Sunday, May 24, 2009

No Fun Coffee and a Pithy Turk (late corner view)

There was this women who lived in South Africa for a while. She had a housemaid, a helper who would come to her house every now and then. Once the housemaid brought someone to help her. Before work they had coffee. The second helper made it. She called it No fun coffee meaning it was going to be a strong one. They drank it and it was time to start work. But the second helper was ready for another cup. This time she made Baby coffee. A weaker one. Then Coffee Americano followed. Which was actually an Italian espresso. And a couple of others that the woman had special names for. She basically finished her coffee venture at the end of the shift but it is not important, the beautiful part is the names she used. This comes from a short article I read in a paper. The lady was Czech and shared her experience on having a household in South Africa. Since then my husband and I have either no fun coffee or baby coffee depending on the part of the day and daily portion of our humor.

As for the Czechs, they drink so called Turkish coffee which one would suppose must be coffee prepared in a džezva like they do in all Balkan countries but it is not. You put a spoonful of ground coffee straight in a cup and pour hot water over it. Done. Buon Apetit. The coffee goes to the bottom and then you drink it. It doesn't sound good but it is OK. But Italian moka press coffee is better.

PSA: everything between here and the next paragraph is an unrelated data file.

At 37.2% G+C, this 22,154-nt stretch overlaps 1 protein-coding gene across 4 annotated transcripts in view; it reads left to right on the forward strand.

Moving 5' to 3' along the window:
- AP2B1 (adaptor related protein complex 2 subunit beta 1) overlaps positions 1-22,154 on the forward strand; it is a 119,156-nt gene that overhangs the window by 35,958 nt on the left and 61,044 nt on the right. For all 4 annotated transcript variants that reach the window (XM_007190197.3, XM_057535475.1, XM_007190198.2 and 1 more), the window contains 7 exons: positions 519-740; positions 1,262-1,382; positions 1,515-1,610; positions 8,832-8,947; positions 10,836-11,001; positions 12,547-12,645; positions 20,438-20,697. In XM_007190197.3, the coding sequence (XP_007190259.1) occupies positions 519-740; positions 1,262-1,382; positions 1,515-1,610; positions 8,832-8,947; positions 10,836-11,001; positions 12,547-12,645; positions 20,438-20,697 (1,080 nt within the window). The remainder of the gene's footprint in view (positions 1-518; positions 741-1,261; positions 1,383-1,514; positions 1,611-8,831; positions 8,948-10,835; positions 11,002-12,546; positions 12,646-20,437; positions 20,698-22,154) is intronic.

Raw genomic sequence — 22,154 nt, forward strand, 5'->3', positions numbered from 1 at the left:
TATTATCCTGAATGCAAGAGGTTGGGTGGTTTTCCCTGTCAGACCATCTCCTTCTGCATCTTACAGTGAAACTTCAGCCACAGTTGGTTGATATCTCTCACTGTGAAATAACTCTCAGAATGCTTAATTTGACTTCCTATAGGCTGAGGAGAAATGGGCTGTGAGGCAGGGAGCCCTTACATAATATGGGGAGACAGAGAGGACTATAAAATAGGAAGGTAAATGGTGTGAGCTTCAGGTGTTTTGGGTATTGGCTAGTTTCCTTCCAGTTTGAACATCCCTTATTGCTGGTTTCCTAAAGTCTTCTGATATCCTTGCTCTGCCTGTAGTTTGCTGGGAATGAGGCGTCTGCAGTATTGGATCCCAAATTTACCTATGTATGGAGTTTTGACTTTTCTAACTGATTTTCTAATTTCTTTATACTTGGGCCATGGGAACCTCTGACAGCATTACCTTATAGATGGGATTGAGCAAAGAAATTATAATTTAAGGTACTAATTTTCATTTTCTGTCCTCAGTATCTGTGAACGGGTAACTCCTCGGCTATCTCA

7 comments:

state of bliss said...

Hope you had great time in Italy. I like your story- it brought smile on my face. In Poland we drink coffee the same way as in your country; I prefer Italian moka or French press but from time to time I have the old way. It tastes like home..

Have a great and sunny week,
Kasia

Bohemian girl said...

Milá Kašo,
my Italian friend who had had a Polish girlfriend said once: ...and the Polish cuisine, Adrianka, she couldn't find milk in the fridge so she grabbed panna da cucinare and put it in her coffee! (other Italians sitting round the table are fainting). I always recall his words anytime I put panna da cucinare in my coffee.

state of bliss said...

Panna da cucinare in the coffee: my partner who is Italian just couldn't believe it :) But yes, I used to add it to my coffee too :)))

Agnes Nz said...

Your creation are gorgeous!

stella said...

that's a nice cup of tea :)

Francesca said...

I'd say I was having a no fun coffee right now (although according to the story it should be coffee americano), and I can see that Dominik likes it too ... better than the Turkish one, from the sound of it!

jane said...

oh what a lovely post. i love the names she used. besos-jane